Rolls-Royce’s Cul­li­nan rolls in

Is the Cul­li­nan just an­other big, lux­u­ri­ous SUV – or is it a be­trayal of the spirit of Rolls-Royce?

CAR (UK) - - Contents - By Stephen Bay­ley

KALLIKRATES AND IKTINOS, look away now!

The ar­chi­tects of the Parthenon, whose ped­i­ment in­spired Rolls-Royce’s most dis­tinc­tive fea­ture, used a sys­tem of ‘re­fine­ments’ to make the build­ing’s com­po­si­tion and pro­por­tions ap­pear per­fect. These in­cluded sub­tle cur­va­tures to ac­count for nat­u­ral op­ti­cal il­lu­sions: a true straight line will ap­pear de­pressed, un­less it is bent out a lit­tle.

We must al­low for the pos­si­bil­ity that de­sign di­rec­tor Giles Tay­lor has em­ployed re­fine­ments so that this en­gorged pile of pharaonic de luxe gross­ness ap­pears an ex­er­cise in del­i­cacy and tact if only its real size were known. But I don’t think so. The ex­cel­lent Ian Cameron, de­signer of the last Phan­tom, got cross with me when I said: ‘It’s all very well, but you’d have to have a se­vere psy­cho­log­i­cal prob­lem to want to own one.’ Same ap­plies here, but you’d also need very poor eye­sight too.

There is not much sub­tle in this new Rolls-Royce, in­clud­ing the name Cul­li­nan. This rough di­a­mond was dis­cov­ered in the South African gold­fields in 1905. That it has now been ap­pro­pri­ated for di­a­mond geezers is elo­quent of as­ton­ish­ing in­sen­si­tiv­ity by Rolls’ mar­ke­teers. In 1905 South Africa was still a Bri­tish do­min­ion and the name evokes colo­nial ex­ploita­tion, beam­ing pic­canin­nies and no­tions of theft, largesse and servi­tude.

The orig­i­nal Cul­li­nan di­a­mond was shipped to Lon­don, cut in Amsterdam and be­came part of the Crown Jewels.

Still, they say if you want to know what

God thinks about money, just look at the peo­ple he gives it to.

Then there is the prob­lem of prod­uct se­man­tics. The grandeur and dig­nity which are the source of Rolls-Royce’s cred­i­bil­ity, the ba­sis of all its ‘brand val­ues’ – so ef­fort­fully ex­ploited here – are surely com­pro­mised when axle-deep in or­ganic slurry, or up to your belt­line in desert sand and dessi­cated camel poo. The ab­sur­dity does re­in­force the old truth that the sin­gle known fact about con­sumer be­hav­iour is that it’s ir­ra­tional.

And all this is com­pounded by the philo­soph­i­cal hor­rors of brand ex­ten­sion. Of course, it is easy to un­der­stand the com­mer­cial logic. There are enough cred­u­lous peo­ple who would buy a Bangkok tuk-tuk if a Spirit of Ec­stasy were at­tached to the han­dle­bars. But brand ex­ten­sion is ul­ti­mately ru­inous: Pierre Cardin briefly made a for­tune ap­ply­ing his name to fry­ing pans, but that si­mul­ta­ne­ously robbed his cou­ture busi­ness of pres­tige. What will Cul­li­nan do to Phan­tom?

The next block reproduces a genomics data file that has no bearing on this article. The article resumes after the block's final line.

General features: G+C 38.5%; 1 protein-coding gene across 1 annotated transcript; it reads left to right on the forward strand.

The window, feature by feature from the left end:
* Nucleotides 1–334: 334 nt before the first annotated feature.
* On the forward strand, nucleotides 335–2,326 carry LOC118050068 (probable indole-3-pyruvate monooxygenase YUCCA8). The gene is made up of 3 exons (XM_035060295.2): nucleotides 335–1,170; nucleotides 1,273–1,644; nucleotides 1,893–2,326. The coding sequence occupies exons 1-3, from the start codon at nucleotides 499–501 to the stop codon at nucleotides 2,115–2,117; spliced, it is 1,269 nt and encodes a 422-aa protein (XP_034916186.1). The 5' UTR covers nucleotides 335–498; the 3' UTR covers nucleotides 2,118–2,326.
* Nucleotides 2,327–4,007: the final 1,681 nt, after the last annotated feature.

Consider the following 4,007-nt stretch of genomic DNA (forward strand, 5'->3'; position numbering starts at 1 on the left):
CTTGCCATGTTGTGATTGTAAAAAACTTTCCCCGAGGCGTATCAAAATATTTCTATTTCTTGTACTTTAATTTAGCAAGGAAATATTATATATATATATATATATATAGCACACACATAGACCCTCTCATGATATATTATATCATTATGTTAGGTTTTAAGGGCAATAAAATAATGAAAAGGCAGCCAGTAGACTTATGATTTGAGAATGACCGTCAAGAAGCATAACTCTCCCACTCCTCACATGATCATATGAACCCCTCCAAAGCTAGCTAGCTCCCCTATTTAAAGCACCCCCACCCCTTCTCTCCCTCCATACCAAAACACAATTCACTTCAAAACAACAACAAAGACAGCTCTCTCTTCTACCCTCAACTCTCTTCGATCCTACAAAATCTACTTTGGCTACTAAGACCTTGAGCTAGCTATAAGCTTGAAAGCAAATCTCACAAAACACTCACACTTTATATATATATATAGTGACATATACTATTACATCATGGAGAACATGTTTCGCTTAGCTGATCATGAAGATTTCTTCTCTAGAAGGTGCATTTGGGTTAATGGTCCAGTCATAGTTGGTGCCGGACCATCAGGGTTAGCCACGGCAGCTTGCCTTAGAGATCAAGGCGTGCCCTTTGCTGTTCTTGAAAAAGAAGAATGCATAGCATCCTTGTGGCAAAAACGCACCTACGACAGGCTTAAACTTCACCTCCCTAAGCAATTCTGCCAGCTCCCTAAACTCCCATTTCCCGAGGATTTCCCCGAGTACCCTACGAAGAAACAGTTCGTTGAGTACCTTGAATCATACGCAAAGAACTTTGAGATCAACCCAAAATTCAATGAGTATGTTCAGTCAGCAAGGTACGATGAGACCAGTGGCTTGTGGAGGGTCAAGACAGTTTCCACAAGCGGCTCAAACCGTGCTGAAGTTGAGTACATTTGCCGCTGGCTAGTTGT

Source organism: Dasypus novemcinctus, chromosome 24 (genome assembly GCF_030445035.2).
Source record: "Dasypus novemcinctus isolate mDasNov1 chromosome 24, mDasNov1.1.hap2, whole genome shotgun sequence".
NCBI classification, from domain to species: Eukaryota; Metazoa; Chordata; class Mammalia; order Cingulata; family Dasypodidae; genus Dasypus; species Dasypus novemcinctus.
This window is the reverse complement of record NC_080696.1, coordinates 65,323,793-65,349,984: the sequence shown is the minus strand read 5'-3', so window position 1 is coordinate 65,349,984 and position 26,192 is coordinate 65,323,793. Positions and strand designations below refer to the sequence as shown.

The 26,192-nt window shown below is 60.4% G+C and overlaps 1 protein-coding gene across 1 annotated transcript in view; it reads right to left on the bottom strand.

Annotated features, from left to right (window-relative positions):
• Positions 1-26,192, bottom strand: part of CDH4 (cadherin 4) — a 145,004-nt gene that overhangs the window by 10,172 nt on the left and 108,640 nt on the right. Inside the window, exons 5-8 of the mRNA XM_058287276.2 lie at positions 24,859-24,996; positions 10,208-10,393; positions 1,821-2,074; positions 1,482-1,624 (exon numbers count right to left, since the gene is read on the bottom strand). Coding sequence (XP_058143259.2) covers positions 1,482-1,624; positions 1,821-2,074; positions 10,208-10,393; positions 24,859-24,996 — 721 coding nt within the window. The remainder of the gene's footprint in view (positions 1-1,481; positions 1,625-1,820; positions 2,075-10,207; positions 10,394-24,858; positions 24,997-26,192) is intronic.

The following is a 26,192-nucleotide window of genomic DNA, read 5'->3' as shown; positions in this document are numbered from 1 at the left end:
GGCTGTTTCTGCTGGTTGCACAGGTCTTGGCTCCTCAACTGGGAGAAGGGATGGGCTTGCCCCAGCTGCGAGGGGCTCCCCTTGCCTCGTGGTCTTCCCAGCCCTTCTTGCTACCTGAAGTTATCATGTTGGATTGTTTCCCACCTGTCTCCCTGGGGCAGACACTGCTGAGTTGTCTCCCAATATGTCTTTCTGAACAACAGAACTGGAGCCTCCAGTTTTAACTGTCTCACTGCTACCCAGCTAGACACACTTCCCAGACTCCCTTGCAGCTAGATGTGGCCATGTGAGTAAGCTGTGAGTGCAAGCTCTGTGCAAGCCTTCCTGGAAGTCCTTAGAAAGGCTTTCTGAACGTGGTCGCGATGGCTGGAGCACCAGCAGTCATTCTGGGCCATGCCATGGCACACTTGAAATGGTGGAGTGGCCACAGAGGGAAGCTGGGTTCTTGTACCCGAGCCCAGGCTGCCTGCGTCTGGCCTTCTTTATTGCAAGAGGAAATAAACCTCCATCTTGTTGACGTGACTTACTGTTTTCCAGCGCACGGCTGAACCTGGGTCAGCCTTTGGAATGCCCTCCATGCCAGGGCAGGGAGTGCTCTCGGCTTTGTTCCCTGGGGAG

Taste is the last thresh­old of shame. No one has ever said: ‘Do you know, I wish I had worse taste.’ It is in this con­text that the new Rolls-Royce SUV ex­cels so ef­fort­lessly. The prob­lem of dis­cov­er­ing new and toxic forms of vul­gar­ity has been taken away from ‘high net-worth in­di­vid­u­als’. How de­li­cious to drive some­thing which says, us­ing the artis­tic equiv­a­lent of a per­ma­nently de­ployed mid­dle fin­ger: ‘Get out of my way. I’m rich.’

They should have called it the Rolls-Royce Taboo. Or per­haps the Sil­ver Kitsch.

nd

But most de­press­ing is that Rolls-Royce has ig­nored the op­tion of in­vent­ing fu­ture ex­cel­lence and cho­sen in­stead to join the hys­te­ria which has al­ready caused Porsche, Lam­borgh­ini, Bent­ley, Maserati, Alfa Romeo, Jaguar and, soon, May­bach, As­ton Martin and Fer­rari to have psy­chotic delu­sions and make cars pro­foundly at odds with their orig­i­nal spirit. In the Premier­ship, only McLaren re­mains to be con­tam­i­nated.

They say Cul­li­nan’s a new def­i­ni­tion of lux­ury. Last word now to Coco Chanel: ‘Lux­ury is not the op­po­site of poverty, it’s the op­po­site of vul­gar­ity.’ M’elle Chanel would have found noth­ing lux­u­ri­ous here.

STEPHEN BAY­LEY The for­mer CAR colum­nist is a cu­ra­tor and au­thor. He shifts his gaze be­tween pol­i­tics, food, travel and ar­chi­tec­ture, but you can Šind high­lights of his au­to­mo­tive writ­ing at car­magazine. co.uk Next month in CAR: Gavin Green meets the...

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